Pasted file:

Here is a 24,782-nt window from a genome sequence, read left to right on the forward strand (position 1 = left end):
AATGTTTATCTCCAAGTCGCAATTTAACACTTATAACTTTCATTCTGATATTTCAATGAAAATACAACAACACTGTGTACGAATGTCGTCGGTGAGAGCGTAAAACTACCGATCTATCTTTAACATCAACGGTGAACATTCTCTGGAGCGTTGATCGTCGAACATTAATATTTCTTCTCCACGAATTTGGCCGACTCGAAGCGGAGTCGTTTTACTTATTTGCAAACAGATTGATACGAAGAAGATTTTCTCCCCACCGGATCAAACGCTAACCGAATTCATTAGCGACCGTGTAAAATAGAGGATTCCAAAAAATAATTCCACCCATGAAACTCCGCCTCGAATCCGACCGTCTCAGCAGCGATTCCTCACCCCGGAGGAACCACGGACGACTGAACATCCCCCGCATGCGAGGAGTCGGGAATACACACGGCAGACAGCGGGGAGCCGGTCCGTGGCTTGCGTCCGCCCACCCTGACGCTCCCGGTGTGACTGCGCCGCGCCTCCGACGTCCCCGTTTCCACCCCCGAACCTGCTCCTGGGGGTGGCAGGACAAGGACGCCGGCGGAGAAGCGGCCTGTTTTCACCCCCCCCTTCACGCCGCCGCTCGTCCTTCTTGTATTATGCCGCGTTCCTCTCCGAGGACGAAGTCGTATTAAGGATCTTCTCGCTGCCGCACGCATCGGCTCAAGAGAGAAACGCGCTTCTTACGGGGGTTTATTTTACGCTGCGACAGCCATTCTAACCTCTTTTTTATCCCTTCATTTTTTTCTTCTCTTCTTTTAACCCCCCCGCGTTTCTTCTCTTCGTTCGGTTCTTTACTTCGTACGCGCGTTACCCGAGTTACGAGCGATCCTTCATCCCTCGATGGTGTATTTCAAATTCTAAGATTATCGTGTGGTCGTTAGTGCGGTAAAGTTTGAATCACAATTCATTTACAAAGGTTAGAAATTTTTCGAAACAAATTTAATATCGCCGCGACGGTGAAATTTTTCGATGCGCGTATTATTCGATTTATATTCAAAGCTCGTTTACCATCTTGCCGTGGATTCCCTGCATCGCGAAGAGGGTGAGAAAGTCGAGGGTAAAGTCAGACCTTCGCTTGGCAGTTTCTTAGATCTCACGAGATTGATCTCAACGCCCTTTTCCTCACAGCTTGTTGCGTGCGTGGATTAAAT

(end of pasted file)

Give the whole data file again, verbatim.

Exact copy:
Here is a 24,782-nt window from a genome sequence, read left to right on the forward strand (position 1 = left end):
AATGTTTATCTCCAAGTCGCAATTTAACACTTATAACTTTCATTCTGATATTTCAATGAAAATACAACAACACTGTGTACGAATGTCGTCGGTGAGAGCGTAAAACTACCGATCTATCTTTAACATCAACGGTGAACATTCTCTGGAGCGTTGATCGTCGAACATTAATATTTCTTCTCCACGAATTTGGCCGACTCGAAGCGGAGTCGTTTTACTTATTTGCAAACAGATTGATACGAAGAAGATTTTCTCCCCACCGGATCAAACGCTAACCGAATTCATTAGCGACCGTGTAAAATAGAGGATTCCAAAAAATAATTCCACCCATGAAACTCCGCCTCGAATCCGACCGTCTCAGCAGCGATTCCTCACCCCGGAGGAACCACGGACGACTGAACATCCCCCGCATGCGAGGAGTCGGGAATACACACGGCAGACAGCGGGGAGCCGGTCCGTGGCTTGCGTCCGCCCACCCTGACGCTCCCGGTGTGACTGCGCCGCGCCTCCGACGTCCCCGTTTCCACCCCCGAACCTGCTCCTGGGGGTGGCAGGACAAGGACGCCGGCGGAGAAGCGGCCTGTTTTCACCCCCCCCTTCACGCCGCCGCTCGTCCTTCTTGTATTATGCCGCGTTCCTCTCCGAGGACGAAGTCGTATTAAGGATCTTCTCGCTGCCGCACGCATCGGCTCAAGAGAGAAACGCGCTTCTTACGGGGGTTTATTTTACGCTGCGACAGCCATTCTAACCTCTTTTTTATCCCTTCATTTTTTTCTTCTCTTCTTTTAACCCCCCCGCGTTTCTTCTCTTCGTTCGGTTCTTTACTTCGTACGCGCGTTACCCGAGTTACGAGCGATCCTTCATCCCTCGATGGTGTATTTCAAATTCTAAGATTATCGTGTGGTCGTTAGTGCGGTAAAGTTTGAATCACAATTCATTTACAAAGGTTAGAAATTTTTCGAAACAAATTTAATATCGCCGCGACGGTGAAATTTTTCGATGCGCGTATTATTCGATTTATATTCAAAGCTCGTTTACCATCTTGCCGTGGATTCCCTGCATCGCGAAGAGGGTGAGAAAGTCGAGGGTAAAGTCAGACCTTCGCTTGGCAGTTTCTTAGATCTCACGAGATTGATCTCAACGCCCTTTTCCTCACAGCTTGTTGCGTGCGTGGATTAAAT